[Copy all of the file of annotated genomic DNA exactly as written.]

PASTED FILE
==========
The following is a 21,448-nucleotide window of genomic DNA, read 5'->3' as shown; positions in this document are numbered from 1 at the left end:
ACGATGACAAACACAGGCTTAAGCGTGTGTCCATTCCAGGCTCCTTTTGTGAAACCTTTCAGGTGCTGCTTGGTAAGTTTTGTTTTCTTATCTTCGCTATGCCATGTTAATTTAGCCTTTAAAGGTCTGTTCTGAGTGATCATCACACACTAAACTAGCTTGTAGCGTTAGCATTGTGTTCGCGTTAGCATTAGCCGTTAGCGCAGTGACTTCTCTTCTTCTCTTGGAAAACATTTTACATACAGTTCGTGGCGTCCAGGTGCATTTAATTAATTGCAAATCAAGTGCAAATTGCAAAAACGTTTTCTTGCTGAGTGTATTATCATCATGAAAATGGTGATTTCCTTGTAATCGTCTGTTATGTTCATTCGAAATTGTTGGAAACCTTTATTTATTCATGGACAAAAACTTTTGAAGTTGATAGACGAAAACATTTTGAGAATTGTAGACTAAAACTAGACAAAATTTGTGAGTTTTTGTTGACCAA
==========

The following is a 21,448-nucleotide window of genomic DNA, read 5'->3' as shown; positions in this document are numbered from 1 at the left end:
ACGATGACAAACACAGGCTTAAGCGTGTGTCCATTCCAGGCTCCTTTTGTGAAACCTTTCAGGTGCTGCTTGGTAAGTTTTGTTTTCTTATCTTCGCTATGCCATGTTAATTTAGCCTTTAAAGGTCTGTTCTGAGTGATCATCACACACTAAACTAGCTTGTAGCGTTAGCATTGTGTTCGCGTTAGCATTAGCCGTTAGCGCAGTGACTTCTCTTCTTCTCTTGGAAAACATTTTACATACAGTTCGTGGCGTCCAGGTGCATTTAATTAATTGCAAATCAAGTGCAAATTGCAAAAACGTTTTCTTGCTGAGTGTATTATCATCATGAAAATGGTGATTTCCTTGTAATCGTCTGTTATGTTCATTCGAAATTGTTGGAAACCTTTATTTATTCATGGACAAAAACTTTTGAAGTTGATAGACGAAAACATTTTGAGAATTGTAGACTAAAACTAGACAAAATTTGTGAGTTTTTGTTGACCAA